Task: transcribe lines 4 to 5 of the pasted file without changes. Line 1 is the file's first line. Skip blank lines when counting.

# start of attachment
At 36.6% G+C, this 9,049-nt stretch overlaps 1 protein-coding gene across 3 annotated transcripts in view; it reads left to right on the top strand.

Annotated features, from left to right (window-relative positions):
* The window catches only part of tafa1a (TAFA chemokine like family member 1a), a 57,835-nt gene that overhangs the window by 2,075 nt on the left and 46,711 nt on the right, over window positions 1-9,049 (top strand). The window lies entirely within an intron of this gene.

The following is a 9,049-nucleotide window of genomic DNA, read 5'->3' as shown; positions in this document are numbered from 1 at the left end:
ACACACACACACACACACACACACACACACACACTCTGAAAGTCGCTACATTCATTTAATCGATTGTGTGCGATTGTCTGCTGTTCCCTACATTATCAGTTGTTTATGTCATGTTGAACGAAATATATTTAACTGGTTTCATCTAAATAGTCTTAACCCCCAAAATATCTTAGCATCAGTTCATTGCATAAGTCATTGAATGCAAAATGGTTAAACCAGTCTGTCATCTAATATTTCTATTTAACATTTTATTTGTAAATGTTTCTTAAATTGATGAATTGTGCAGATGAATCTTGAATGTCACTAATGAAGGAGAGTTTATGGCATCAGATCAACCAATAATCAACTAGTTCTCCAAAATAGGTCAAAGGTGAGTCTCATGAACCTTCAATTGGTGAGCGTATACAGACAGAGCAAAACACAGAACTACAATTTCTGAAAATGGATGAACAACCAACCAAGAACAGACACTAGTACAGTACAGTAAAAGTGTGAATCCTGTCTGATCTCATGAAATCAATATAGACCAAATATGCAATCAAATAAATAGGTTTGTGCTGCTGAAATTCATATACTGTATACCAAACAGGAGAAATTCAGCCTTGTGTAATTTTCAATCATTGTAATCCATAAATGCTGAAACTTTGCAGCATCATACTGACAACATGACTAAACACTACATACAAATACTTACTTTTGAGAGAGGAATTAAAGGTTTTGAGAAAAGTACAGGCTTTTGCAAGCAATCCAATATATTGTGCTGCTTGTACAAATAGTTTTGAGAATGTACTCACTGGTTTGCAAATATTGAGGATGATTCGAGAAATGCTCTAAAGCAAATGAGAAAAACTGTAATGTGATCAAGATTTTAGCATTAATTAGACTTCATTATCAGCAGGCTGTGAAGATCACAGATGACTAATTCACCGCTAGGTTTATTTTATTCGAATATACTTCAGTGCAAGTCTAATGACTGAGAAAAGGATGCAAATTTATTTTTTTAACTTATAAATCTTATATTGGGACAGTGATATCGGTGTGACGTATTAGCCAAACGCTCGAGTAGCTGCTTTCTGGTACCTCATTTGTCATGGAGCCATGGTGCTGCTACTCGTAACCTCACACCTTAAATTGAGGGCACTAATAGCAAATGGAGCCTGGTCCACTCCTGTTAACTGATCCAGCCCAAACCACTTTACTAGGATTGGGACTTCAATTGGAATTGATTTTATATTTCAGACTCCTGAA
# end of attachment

The following is a 9,049-nucleotide window of genomic DNA, read 5'->3' as shown; positions in this document are numbered from 1 at the left end:
ACACACACACACACACACACACACACACACACACTCTGAAAGTCGCTACATTCATTTAATCGATTGTGTGCGATTGTCTGCTGTTCCCTACATTATCAGTTGTTTATGTCATGTTGAACGAAATATATTTAACTGGTTTCATCTAAATAGTCTTAACCCCCAAAATATCTTAGCATCAGTTCATTGCATAAGTCATTGAATGCAAAATGGTTAAACCAGTCTGTCATCTAATATTTCTATTTAACATTTTATTTGTAAATGTTTCTTAAATTGATGAATTGTGCAGATGAATCTTGAATGTCACTAATGAAGGAGAGTTTATGGCATCAGATCAACCAATAATCAACTAGTTCTCCAAAATAGGTCAAAGGTGAGTCTCATGAACCTTCAATTGGTGAGCGTATACAGACAGAGCAAAACACAGAACTACAATTTCTGAAAATGGATGAACAACCAACCAAGAACAGACACTAGTACAGTACAGTAAAAGTGTGAATCCTGTCTGATCTCATGAAATCAATATAGACCAAATATGCAATCAAATAAATAGGTTTGTGCTGCTGAAATTCATATACTGTATACCAAACAGGAGAAATTCAGCCTTGTGTAATTTTCAATCATTGTAATCCATAAATGCTGAAACTTTGCAGCATCATACTGACAACATGACTAAACACTACATACAAATACTTACTTTTGAGAGAGGAATTAAAGGTTTTGAGAAAAGTACAGGCTTTTGCAAGCAATCCAATATATTGTGCTGCTTGTACAAATAGTTTTGAGAATGTACTCACTGGTTTGCAAATATTGAGGATGATTCGAGAAATGCTCTAAAGCAAATGAGAAAAACTGTAATGTGATCAAGATTTTAGCATTAATTAGACTTCATTATCAGCAGGCTGTGAAGATCACAGATGACTAATTCACCGCTAGGTTTATTTTATTCGAATATACTTCAGTGCAAGTCTAATGACTGAGAAAAGGATGCAAATTTATTTTTTTAACTTATAAATCTTATATTGGGACAGTGATATCGGTGTGACGTATTAGCCAAACGCTCGAGTAGCTGCTTTCTGGTACCTCATTTGTCATGGAGCCATGGTGCTGCTACTCGTAACCTCACACCTTAAATTGAGGGCACTAATAGCAAATGGAGCCTGGTCCACTCCTGTTAACTGATCCAGCCCAAACCACTTTACTAGGATTGGGACTTCAATTGGAATTGATTTTATATTTCAGACTCCTGAA